The Man Called A-X 1 (October 1997)


The Man Called A-X is a strange and awful thing. It’s pronounced “A 10,” but “A ex.” I wasn’t sure it mattered, but then the hard cliffhanger reveals it does matter.

The comic is a near future thing with androids. Marv Wolfman definitely saw Universal Soldier. He tries to be very topical with the Gulf War veteran stuff, but he’s really just doing a rip-off of Blade Runner and, I don’t know, maybe Tron.

The book seemed interesting because it’s Shawn McManus on the art, but McManus doing glossy “gritty” nineties anti-superheroes isn’t the best use of his skills.

I think it’s supposed to be like Lobo. I don’t know. It’s too pointless and bad to keep going. But I should point out McManus is at least competent on the art, Wolfman’s writing is horrendous. It’s either overwritten exposition or laughable first person.

It’s really dreadful stuff.


A-Ten; writer, Marv Wolfman; artist, Shawn McManus; colorist, Ian Laughlin; letterer, Kurt Hathaway; editor, Peter Tomasi; publisher, DC Comics.

Fashion Beast 5 (December 2012)


And this issue has another big twist. It’s hard to guess whether there are any more coming up or if the big surprises only come before the halfway mark.

It’s hard to see where Fashion Beast is going in general. This issue has a handful of conversations, the bridging pages and not much else. But very little has actually happened. One of the big incidents this issue is actually something I assumed had already been resolved. Maybe Johnston isn’t allowed to add dialogue; a film script isn’t a comic script, after all. There’s no forced pacing to the comic, which the script clearly needs.

The dialogue anyway.

Tomboy continues to be the lead this issue, with the custodian girl seemingly flirting. Doll has become unlikable. All the good will the comic built for her is used up.

It’s okay–definitely intriguing–but only because the cliffhanger promises answers next time.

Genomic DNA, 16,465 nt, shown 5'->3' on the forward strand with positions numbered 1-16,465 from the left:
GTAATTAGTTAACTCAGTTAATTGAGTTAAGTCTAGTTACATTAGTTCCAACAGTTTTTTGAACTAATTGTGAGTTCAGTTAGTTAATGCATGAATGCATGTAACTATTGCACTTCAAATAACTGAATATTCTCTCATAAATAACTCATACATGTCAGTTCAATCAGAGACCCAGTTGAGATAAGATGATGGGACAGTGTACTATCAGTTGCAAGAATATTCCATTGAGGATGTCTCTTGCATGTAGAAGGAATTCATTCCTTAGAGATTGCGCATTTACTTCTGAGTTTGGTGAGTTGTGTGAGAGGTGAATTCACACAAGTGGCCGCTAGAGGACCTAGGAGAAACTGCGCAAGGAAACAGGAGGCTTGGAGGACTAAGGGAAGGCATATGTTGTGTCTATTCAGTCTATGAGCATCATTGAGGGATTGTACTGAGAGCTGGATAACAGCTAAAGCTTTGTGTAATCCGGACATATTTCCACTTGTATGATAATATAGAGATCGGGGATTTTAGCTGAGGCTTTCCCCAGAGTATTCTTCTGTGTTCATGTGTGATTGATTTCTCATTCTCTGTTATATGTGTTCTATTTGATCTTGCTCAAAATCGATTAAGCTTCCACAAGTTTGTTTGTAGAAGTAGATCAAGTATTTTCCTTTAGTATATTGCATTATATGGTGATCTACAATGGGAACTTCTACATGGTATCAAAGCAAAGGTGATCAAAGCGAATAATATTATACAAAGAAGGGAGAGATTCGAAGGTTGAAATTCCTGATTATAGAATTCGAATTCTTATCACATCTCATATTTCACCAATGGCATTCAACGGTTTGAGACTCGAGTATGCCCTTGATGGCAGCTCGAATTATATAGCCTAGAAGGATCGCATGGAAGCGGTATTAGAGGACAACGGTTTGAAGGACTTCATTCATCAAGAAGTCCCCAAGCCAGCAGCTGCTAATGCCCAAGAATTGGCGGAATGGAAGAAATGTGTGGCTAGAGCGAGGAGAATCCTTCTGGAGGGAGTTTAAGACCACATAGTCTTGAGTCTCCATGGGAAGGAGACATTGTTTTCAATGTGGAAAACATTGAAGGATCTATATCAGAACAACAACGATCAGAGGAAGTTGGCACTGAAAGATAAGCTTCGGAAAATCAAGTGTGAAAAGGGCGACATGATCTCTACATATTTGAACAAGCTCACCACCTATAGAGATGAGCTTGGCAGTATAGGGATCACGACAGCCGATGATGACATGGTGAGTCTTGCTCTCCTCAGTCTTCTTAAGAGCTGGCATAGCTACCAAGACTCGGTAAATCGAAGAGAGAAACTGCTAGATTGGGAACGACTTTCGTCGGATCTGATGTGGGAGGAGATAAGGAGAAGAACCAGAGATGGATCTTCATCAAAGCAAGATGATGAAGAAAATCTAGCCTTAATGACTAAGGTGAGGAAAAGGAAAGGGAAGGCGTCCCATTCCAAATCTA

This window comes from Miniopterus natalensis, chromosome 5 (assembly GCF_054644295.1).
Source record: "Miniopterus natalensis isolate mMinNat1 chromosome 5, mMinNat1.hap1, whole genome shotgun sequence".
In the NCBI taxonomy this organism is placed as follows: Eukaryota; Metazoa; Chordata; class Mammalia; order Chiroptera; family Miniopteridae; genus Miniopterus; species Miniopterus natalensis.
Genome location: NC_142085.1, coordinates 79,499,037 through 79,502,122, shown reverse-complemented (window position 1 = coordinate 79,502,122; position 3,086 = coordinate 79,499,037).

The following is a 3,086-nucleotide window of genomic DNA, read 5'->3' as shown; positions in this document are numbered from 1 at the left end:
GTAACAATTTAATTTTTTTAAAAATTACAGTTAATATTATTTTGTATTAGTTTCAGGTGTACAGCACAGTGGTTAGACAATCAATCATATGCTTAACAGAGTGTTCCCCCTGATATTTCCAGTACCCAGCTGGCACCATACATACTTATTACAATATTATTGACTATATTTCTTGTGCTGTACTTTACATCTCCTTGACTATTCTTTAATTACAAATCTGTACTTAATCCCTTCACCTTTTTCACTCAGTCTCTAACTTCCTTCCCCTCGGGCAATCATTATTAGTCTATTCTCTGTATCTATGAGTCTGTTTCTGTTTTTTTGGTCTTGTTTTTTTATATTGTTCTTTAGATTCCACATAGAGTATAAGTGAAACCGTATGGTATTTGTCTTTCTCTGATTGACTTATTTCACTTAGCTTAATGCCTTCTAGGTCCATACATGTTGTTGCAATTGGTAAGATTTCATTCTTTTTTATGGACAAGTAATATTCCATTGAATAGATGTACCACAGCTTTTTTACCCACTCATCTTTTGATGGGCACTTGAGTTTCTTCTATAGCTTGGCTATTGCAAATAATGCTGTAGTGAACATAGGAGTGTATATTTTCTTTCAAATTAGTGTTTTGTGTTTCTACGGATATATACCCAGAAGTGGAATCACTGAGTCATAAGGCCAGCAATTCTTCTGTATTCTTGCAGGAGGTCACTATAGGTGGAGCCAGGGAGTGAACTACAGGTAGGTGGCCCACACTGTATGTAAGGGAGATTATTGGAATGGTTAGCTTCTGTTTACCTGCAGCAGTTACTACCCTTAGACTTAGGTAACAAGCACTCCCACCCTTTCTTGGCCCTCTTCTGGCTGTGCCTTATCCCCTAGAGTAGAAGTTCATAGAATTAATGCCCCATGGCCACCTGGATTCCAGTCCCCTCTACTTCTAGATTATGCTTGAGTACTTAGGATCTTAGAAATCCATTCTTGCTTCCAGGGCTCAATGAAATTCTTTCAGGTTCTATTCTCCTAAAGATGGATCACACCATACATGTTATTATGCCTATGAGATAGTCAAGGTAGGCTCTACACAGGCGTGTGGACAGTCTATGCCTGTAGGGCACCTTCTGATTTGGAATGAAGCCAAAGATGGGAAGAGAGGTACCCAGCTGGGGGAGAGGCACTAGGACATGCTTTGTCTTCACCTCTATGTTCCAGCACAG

The Chariot; writers, Malcolm McLaren, Alan Moore and Antony Johnston; artist, Facundo Percio; colorist, Hernan Cabrera; editor, Jim Kuhoric; publisher, Avatar Press.

Ultimate Spider-Man 82 (November 2005)


I forgot Ultimate Black Cat was supposed to be dead. She’s not. She’s back and she saves Peter. They make out a bit and he runs home. There’s also the fight scene at the beginning, which is rushed so Bendis can keep Hammerhead around for a while.

Let’s see, Hammerhead, Black Cat–oh, Jean DeWolfe gets a scene. And then some Ultimate Moon Knight malarkey. Aunt May, then Kingpin. Not a lot. Lots of characters, not much story. If last issue was a bridging issue, this one is Bendis turning it into a suspension bridge.

There’s a little about high school too. The issue still takes place on the day Peter walked out of class–which doesn’t seem right, but I guess it’s possible.

Oh, and Bendis loses track of Iron Fist and the Master of Kung Fu. They’re nowhere to be seen.

Bendis is really dragging things out here.


Warriors, Part Four; writer, Brian Michael Bendis; penciller, Mark Bagley; inker, Scott Hanna; colorist, Jonathan D. Smith; letterer, Chris Eliopoulos; editors, John Barber, Nicole Wiley and Ralph Macchio; publisher, Marvel Comics.

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